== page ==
Furthermore, we believe that MaRhyThe© is similar to connective tissue massage (CTM), a soft tissue manual therapy technique. The therapist uses his or her fingertips to apply soft tissue mobilization in CTM. A comparable technique is carried out with the device's probe in MaRhyThe©. CTM can increase blood circulation through its effects on the autonomic system, independent of physiologic effects, according to experimental findings. The MaRhyThe© device's vibration frequency is assumed to be compatible with the muscle's natural vibration frequency, which is expected to contribute to MaRhyThe© therapeutic effectiveness. In prior investigations, after using various mechanical vibratory devices,[8],[9],[10] saw increases in blood flow of 20%, 26%, and 46%, respectively. Applying a mechanical vibration level to the bloodstream, according to Button et al.,[9] causes an increase in the bloodstream that peaks at 22 min. Increased blood flow to the hamstring muscle must have helped to raise the muscular temperature, allowing muscles to relax and relieve tension. Muscle tightness and tension are relieved, allowing a muscle to expand to its full length without restriction, enhancing range of motion. As a result, the current case report shows a 50% change in the AKET.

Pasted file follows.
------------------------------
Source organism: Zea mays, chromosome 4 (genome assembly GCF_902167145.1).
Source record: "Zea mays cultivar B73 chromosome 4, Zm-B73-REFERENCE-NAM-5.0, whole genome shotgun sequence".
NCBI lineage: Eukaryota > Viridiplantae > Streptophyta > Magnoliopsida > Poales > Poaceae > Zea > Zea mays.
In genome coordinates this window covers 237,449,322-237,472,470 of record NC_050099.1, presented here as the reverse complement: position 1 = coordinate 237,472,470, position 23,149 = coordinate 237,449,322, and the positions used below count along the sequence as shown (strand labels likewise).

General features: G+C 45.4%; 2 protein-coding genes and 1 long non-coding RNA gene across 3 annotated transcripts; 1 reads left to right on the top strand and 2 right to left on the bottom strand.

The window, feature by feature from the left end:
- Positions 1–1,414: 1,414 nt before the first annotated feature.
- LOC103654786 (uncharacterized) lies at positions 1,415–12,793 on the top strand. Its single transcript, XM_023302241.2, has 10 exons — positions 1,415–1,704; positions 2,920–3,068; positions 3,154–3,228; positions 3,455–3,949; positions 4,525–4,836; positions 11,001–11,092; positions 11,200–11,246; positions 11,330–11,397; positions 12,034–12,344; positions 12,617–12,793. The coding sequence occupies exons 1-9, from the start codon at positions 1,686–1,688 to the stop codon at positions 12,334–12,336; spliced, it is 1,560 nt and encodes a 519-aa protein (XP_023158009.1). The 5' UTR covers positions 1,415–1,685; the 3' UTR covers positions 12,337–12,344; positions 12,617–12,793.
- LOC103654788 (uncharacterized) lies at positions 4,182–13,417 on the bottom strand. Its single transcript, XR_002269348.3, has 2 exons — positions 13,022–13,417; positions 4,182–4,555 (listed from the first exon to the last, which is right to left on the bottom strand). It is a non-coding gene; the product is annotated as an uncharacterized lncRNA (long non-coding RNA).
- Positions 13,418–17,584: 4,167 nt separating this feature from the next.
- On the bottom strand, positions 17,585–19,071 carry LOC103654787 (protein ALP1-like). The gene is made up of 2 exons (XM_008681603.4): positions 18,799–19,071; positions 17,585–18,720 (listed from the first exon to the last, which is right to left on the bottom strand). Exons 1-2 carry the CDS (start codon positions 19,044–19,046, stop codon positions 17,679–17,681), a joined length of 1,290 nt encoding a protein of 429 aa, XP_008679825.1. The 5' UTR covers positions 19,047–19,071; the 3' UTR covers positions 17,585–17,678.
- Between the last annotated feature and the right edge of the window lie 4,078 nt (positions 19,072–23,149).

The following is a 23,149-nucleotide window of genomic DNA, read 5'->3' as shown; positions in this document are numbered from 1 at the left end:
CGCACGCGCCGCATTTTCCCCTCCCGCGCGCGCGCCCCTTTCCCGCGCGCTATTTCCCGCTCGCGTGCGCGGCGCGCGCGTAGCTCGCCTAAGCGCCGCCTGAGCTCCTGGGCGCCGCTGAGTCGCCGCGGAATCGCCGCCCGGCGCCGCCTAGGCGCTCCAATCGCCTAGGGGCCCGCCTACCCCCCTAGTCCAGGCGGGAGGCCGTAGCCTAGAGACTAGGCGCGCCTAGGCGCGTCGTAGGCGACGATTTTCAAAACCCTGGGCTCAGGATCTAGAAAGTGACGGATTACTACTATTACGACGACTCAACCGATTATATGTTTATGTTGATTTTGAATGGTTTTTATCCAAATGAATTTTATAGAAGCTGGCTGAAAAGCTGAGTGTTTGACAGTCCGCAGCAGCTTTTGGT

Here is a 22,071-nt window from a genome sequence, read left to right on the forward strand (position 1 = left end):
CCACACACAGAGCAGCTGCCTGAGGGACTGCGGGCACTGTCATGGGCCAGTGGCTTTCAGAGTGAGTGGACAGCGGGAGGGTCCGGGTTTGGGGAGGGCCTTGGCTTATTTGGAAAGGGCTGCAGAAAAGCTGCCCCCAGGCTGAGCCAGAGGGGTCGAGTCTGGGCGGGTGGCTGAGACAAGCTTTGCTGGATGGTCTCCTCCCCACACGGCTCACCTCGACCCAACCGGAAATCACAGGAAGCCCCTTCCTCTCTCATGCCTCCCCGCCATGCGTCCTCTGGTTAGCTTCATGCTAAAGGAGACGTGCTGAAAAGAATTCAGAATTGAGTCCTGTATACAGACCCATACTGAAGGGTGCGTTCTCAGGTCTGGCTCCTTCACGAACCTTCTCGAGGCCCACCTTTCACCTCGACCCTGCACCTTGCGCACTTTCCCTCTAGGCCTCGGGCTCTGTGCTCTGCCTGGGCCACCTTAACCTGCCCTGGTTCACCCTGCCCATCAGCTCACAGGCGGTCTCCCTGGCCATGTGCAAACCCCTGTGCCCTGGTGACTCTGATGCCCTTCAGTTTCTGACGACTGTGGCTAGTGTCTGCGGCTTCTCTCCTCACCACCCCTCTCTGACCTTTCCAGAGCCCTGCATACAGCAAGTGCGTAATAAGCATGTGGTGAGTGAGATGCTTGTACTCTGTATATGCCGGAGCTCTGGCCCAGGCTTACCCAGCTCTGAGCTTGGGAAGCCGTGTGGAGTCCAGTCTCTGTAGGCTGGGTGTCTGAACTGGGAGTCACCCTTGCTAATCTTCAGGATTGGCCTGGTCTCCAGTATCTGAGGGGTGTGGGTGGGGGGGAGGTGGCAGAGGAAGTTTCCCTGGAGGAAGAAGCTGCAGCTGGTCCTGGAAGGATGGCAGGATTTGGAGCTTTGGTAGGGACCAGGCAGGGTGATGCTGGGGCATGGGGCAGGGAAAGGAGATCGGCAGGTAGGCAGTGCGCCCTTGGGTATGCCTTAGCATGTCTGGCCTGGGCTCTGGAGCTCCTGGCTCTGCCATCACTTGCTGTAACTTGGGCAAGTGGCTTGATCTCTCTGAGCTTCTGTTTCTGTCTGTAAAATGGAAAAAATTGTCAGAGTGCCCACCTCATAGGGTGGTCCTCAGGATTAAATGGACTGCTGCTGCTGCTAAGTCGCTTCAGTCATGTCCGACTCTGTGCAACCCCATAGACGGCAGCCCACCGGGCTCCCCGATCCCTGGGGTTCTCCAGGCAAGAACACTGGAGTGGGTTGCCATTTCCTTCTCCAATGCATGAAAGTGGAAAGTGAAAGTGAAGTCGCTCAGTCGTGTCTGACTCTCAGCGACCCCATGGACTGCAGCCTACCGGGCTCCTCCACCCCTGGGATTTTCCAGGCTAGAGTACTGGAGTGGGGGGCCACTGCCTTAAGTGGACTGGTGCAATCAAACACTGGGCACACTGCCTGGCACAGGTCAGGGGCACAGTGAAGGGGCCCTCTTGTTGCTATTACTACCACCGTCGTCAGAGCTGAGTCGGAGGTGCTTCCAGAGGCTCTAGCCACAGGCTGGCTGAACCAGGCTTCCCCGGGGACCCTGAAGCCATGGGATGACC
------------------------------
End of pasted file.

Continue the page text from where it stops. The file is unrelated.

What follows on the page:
Because of the presumed health benefits of being able to promote blood flow, the effect of vibration on muscle perfusion has recently received a lot of study. The size of the increase in muscle perfusion caused by vibration appeared to be proportional to the vibratory load applied. Thus, manipulating the vibratory load may be able to generate desired improvements in muscle perfusion to reduce inflammation, decrease pain, and enhance muscle tissue recovery after an acute injury or in chronic circulation disorders, such peripheral vascular disease.[11] The mechanism responsible for vibration-induced increases in muscle perfusion is frequently characterized as reflexive muscular contractions.[12],[13] This could be attributed to increased blood viscosity and arterial diameter, which leads to better microcirculation, which results in more blood supply, oxygen, and metabolite exchange at the tissue site.[7] This aids tissue healing by promoting fibroblastic activity, which improves soft tissue function and leads to enhanced range of motion. In a prior study employing IASTM on plantar fasciitis, similar results on tissue healing were seen.[14]

Previous researches have shown that increased tissue thickness translates to increased thickness, resulting in a loss of flexibility due to thickening fascia. Increased AKE readings may be caused by increased tissue stiffness, which leads to a lack of normal flexibility.[15] The use of MaRhyThe© results in a decrease in thickness, which improves flexibility by enhancing the fascial layer. Hence, it can be hypothesized that MaRhyThe© can be an effective tool in treating myofascial disorders, thus reducing tissue stiffness and improving flexibility.


  Conclusion Top


The current case study reports substantial improvement in length and blood flow and decreased tissue thickness of hamstring muscle following the application of MaRhyThe©. The results are also suggestive that the changes were maintained for 24 h after the treatment which establishes the carry-over effect of the therapeutic application of the device. MaRhyThe© can be considered as a treatment modality for muscle and fascia tightness.